Pinterest is well-known for its obvious primary demographic: of the 21% of online adults who use the site, most of them are women. In fact, a full third of online adult women use the site! These users tend to have college degrees and a higher level of income; according to Search Engine Journal, the average user’s household income is over $100,000 per year. Pinterest is particularly popular with those in suburban areas.
Currently, 22% of online adults use LinkedIn, the professional social networking site, and they have perhaps the most unique demographics of any of the top five sites. More men than women use the site, and they tend to be middle-aged. Users tend to have a college degree and about half of them have a household income greater than $100,000. These users tend to live in urban and suburban areas.
After considering these demographics, you probably are starting to see your ideal customer fit into one or more of these networks. It is usually best to get started on one social media site, test the waters, and then expand to others, rather than jumping onto three or four sites all at once. Again, if it is still unclear, Facebook is a great place to start.
Step Three: Experiment with Your Updates
Once you’ve set up shop on a social site, it’s time to do some experimenting. Your goal is to determine what kind of updates appeal to your audience. Most social networks have their own native tools to track the success and engagement of your updates, such as Facebook Insights and Pinterest Analytics, but in other ways you will need to use your intuition.
In some cases, the most successful updates will be obvious from the start; for example, Instagram’s users want to see compelling imagery that isn’t just trying to sell them something. That might mean showing your services in progress or your product in use; that might mean capturing lifestyle snapshots that appeal to your target audience. You’ll want to focus on the features that make each network unique, which in Instagram’s case is the heavy reliance on hashtags, even more so even than the birthplace of the hashtag (Twitter).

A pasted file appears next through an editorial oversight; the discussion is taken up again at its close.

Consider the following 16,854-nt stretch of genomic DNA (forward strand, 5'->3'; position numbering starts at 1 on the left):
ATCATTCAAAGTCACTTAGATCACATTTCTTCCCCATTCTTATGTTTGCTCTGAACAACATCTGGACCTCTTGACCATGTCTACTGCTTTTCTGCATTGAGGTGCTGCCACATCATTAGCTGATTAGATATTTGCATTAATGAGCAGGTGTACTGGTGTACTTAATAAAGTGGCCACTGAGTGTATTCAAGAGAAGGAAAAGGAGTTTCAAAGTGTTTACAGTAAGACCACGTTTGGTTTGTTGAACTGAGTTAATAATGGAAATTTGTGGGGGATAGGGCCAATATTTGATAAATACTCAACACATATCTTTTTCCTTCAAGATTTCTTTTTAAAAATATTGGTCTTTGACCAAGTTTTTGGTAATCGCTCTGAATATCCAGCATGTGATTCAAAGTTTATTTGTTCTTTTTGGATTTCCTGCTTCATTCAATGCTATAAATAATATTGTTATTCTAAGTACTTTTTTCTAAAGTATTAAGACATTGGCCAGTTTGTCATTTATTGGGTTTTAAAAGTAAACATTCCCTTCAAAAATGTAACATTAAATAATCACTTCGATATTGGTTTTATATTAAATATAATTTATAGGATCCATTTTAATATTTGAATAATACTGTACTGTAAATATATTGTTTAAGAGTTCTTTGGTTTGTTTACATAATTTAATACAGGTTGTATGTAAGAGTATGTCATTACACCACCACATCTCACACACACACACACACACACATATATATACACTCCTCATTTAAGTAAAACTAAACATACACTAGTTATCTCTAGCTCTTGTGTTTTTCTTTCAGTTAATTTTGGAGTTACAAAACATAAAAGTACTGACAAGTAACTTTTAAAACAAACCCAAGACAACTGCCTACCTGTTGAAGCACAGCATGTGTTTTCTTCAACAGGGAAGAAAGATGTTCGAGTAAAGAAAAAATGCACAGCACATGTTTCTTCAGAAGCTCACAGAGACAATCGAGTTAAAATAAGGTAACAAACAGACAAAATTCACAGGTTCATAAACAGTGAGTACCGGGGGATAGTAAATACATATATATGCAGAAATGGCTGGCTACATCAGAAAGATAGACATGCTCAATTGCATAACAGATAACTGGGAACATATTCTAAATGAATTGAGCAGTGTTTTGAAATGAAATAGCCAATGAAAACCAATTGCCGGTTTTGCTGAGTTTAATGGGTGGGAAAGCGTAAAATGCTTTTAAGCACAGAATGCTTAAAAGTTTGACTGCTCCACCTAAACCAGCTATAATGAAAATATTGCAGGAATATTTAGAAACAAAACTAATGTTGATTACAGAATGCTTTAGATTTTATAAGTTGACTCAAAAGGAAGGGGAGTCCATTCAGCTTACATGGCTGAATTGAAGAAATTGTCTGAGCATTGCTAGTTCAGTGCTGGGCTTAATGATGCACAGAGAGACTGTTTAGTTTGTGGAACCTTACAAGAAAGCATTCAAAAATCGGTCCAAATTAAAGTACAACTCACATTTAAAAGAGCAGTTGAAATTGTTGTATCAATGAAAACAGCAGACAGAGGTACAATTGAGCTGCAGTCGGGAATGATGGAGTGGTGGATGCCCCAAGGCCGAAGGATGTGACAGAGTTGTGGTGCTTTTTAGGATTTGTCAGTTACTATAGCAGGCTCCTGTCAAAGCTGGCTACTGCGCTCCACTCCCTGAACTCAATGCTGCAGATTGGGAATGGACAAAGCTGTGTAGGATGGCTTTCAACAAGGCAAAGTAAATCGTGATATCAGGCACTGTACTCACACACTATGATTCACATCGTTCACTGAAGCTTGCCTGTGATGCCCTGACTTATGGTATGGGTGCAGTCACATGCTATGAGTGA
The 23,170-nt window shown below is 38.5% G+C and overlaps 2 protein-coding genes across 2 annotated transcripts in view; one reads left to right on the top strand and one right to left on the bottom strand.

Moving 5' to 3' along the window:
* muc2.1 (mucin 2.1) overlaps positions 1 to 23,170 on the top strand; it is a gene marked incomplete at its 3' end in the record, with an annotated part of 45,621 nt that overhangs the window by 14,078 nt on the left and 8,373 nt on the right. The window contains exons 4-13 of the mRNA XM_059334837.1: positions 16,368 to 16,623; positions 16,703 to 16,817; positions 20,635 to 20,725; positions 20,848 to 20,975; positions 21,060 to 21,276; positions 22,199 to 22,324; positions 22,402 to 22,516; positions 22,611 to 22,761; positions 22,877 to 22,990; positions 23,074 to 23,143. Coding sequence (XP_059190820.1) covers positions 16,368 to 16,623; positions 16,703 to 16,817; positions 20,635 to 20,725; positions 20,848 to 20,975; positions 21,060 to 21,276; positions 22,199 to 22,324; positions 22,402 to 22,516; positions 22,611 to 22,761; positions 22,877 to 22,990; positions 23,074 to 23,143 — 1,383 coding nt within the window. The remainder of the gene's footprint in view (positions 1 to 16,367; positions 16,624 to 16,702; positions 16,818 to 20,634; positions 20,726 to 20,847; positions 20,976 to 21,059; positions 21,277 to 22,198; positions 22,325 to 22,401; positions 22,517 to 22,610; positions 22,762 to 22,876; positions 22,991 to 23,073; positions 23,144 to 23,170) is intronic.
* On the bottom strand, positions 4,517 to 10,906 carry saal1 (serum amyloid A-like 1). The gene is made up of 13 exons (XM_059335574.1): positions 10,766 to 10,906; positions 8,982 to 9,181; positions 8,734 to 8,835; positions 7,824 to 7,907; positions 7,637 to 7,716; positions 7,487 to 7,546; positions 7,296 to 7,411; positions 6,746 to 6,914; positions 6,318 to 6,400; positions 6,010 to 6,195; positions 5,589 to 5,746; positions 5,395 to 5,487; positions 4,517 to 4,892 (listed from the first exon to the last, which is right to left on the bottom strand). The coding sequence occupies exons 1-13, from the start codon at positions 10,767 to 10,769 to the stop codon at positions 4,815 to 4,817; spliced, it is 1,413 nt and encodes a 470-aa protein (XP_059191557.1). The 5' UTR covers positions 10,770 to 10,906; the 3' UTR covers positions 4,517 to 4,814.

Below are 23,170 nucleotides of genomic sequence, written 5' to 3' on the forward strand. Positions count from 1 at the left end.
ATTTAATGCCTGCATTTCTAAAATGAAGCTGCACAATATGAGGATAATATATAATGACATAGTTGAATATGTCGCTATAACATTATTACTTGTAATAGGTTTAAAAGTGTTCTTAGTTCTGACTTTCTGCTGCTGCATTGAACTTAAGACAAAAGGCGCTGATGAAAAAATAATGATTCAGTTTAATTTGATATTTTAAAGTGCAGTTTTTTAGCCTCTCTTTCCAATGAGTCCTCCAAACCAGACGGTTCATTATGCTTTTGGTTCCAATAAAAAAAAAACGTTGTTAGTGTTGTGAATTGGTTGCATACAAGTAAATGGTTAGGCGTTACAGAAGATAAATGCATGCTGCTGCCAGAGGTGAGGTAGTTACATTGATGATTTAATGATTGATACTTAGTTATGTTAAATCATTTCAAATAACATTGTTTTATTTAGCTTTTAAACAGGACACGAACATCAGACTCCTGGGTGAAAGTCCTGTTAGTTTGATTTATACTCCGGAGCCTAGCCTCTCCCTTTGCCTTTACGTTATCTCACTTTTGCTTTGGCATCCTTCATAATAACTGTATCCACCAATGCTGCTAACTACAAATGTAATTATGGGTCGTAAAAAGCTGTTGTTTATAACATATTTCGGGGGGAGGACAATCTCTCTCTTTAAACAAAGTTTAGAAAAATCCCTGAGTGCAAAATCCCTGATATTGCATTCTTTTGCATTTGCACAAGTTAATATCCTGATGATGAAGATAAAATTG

A Note About Facebook Updates
On Facebook, photo updates have historically been and still are the type of update that drives the most engagement. In 2013, 93% of the most engaging Facebook posts were photo posts. Videos and status updates, on the other hand, both came in at about 2% of the most engaging posts. That can look a little depressing from a marketing standpoint, especially considering Facebook’s recent algorithm changes. Now, users are even less likely to see your link updates unless you pay the site to “boost” these posts to more eyeballs.
On top of that, Facebook has been penalizing pages that ask for likes, comments, and shares – long touted as a good marketing practice – by throttling their engagement even further. Instead of “ask and you shall receive,” Facebook is making it out to be “ask and you shall not be seen.”
So is it even worth it? Well, yes. Because Facebook is the social giant, they can really do whatever they want to in order to try and monetize the massive audience they’ve built. However, even if your posts are only making it out to 2% or perhaps a generous 10% of your audience, the potential audience is still, at the moment, far larger than on any other site. The best thing you can do is work hard to create updates that will inspire your audience to engage – once Facebook has seen that the people who saw the update enjoyed it, they are more willing to show it to a larger subset of your audience, for free.
The best thing you can do for your business’ social marketing strategy is to take a look at the characteristics of your ideal customer and build your business up on networks that appeal to that demographic. Doing so will give you a jump start on engaging that audience, allowing you to stand out against all the other noise they see on the web every single day.